While the budget resolution that congressional Republicans approved last week was designed to speed repeal of the Affordable Care Act (ACA), budget analysts and some lawmakers in both parties have expressed understandable concerns about such hasty action before a replacement health care plan is ready.
Over the weekend President-elect Trump raised further questions when he told The Washington Post he was almost finished with a plan designed to guarantee “insurance for everybody” but provided few details on how such an ambitious goal could be met.
As The Concord Coalition said in an issue brief last week: “As a matter of sound fiscal policy, it makes no sense to reverse the many spending and tax policies of Obamacare without knowing what comes next.” Concord added that having a replacement plan ready is “the only way to avoid great fiscal uncertainty, showdowns and risk with regard to Obamacare repeal.”
For one thing, Republicans still have unresolved differences among themselves about what the replacement plan should look like. In addition, developing a serious plan might well take longer than congressional leaders and President-elect Trump have indicated.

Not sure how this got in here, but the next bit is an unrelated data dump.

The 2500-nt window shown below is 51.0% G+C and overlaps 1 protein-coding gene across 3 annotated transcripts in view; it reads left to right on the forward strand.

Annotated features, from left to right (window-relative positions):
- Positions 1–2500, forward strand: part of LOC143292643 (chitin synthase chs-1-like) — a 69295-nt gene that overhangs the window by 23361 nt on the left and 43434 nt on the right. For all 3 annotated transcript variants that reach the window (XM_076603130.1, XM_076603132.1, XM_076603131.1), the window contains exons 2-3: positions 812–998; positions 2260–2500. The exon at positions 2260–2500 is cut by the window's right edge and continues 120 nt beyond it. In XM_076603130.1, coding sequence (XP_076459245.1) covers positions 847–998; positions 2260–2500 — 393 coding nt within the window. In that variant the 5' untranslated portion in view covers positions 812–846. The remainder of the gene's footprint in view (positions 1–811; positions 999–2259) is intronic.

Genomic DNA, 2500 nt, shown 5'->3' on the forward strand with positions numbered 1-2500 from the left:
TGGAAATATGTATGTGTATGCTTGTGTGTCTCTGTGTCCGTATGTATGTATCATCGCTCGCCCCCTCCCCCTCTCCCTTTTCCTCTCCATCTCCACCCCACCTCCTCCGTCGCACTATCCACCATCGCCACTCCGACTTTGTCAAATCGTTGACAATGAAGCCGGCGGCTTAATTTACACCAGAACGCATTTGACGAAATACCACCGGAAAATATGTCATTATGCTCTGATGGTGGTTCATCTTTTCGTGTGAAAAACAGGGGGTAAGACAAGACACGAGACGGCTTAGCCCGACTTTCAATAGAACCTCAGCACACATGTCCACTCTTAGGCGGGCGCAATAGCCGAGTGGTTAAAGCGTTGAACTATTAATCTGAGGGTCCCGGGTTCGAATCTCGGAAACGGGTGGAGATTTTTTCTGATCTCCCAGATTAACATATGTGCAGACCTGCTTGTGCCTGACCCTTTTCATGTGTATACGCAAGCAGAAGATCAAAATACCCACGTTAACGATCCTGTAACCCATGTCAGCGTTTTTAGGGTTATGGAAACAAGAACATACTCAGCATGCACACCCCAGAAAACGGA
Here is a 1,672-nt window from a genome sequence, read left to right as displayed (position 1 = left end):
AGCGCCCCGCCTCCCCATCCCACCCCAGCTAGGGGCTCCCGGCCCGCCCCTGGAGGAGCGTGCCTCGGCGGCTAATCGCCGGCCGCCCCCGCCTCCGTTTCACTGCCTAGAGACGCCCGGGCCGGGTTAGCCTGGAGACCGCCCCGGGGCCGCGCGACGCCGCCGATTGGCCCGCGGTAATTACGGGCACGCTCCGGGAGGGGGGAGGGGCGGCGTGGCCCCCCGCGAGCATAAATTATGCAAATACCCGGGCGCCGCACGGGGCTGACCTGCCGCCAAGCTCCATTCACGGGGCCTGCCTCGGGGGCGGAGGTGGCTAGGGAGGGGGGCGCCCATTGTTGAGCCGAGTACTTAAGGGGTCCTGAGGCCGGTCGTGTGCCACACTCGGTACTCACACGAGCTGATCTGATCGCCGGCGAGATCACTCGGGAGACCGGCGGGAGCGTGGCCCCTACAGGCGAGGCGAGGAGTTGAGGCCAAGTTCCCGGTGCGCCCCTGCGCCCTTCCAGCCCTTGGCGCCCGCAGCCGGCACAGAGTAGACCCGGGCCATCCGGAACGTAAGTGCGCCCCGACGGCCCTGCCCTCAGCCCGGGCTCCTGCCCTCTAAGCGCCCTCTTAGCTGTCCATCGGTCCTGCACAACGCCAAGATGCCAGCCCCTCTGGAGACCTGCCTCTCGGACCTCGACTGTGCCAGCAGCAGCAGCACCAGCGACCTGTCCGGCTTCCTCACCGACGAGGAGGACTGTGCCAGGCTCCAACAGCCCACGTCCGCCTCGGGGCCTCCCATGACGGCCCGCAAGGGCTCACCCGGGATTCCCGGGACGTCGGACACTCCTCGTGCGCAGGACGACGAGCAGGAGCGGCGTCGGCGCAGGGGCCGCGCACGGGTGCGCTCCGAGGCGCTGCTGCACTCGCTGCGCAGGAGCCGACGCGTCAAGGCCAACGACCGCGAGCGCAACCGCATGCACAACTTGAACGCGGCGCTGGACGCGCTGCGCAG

They have also indicated that the replacement plan will still include some of the ACA’s more popular provisions. But these “good parts” of the ACA are supported by less popular provisions, as Joshua Gordon, Concord’s policy director, explained in a recent blog post.
It would be a good thing for Congress to have a comprehensive health care proposal from Trump showing how he would meet the very high standard of universal coverage that is “much less expensive and much better.”
In addition, Trump told The Post his plan would result in “much lower deductibles.” Notably, Trump has not made clear whether his plan would keep the ACA tax increases in place to help fund the new system, nor whether the ACA’s Medicare cost savings would remain in place.
While the new budget resolution means Republicans won’t need Democratic help to repeal the current health care law, they will need at least some Democratic support in the Senate to pass a replacement. So eventually there will have to be a greater emphasis on bipartisan cooperation over future health care policies than is currently evident in Washington.